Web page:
However, they now suspect that something may be happening on a very small scale, a phenomenon known as quantum tunneling, which helps an amino acid bypass this energy barrier and form true peptide chains.
“Perhaps a special effect of quantum mechanics helps us with this,” says Krasnokutsky. “At this particular stage of the reaction, the hydrogen atom changes its place. However, it is so small that, being a quantum particle, it could not overcome the barrier, but simply was able to cross it, so to speak, with the help of a tunneling effect.”
Published in the journal Nature Astronomy, this is just one study. But if the results are confirmed, they will show that amino acids most likely did not need early Earth conditions to combine into complex molecules.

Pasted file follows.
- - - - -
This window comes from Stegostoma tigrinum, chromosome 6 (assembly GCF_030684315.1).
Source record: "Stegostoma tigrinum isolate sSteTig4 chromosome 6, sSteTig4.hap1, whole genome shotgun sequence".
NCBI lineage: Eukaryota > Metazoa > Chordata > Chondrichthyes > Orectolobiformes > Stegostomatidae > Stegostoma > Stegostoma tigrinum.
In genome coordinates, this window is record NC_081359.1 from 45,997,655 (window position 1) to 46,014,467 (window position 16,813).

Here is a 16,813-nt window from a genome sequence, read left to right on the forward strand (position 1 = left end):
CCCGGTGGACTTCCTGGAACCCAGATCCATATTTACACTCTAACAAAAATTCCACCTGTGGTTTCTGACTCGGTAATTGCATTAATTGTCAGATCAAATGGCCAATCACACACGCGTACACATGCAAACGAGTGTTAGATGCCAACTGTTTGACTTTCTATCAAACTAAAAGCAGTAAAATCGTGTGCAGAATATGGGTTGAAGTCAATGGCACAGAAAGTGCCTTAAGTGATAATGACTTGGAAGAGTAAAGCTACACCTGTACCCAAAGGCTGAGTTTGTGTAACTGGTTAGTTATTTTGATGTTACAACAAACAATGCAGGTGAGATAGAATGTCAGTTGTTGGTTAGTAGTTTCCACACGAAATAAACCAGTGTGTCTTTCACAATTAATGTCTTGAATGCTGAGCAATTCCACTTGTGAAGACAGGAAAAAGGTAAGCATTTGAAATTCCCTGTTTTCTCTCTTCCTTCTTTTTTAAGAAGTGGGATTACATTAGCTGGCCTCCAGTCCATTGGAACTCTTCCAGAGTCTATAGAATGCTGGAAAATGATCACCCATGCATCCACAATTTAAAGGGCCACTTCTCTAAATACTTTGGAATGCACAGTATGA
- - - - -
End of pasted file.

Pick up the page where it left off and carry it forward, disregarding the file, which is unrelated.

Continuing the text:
Instead, these conditions may already exist in interstellar space, and the early Earth just needed to cool (and calm down) enough for these building blocks of life to take hold. If this is true, then the question of the “origin of life” may remain open, but it also means that there may be a new place to look for an answer.
“Now that it has become clear that not only amino acids, but also peptide chains can be created in space conditions,” the press release says, “perhaps, when studying the origin of life, we will have to pay attention not only to the Earth, but also to space.”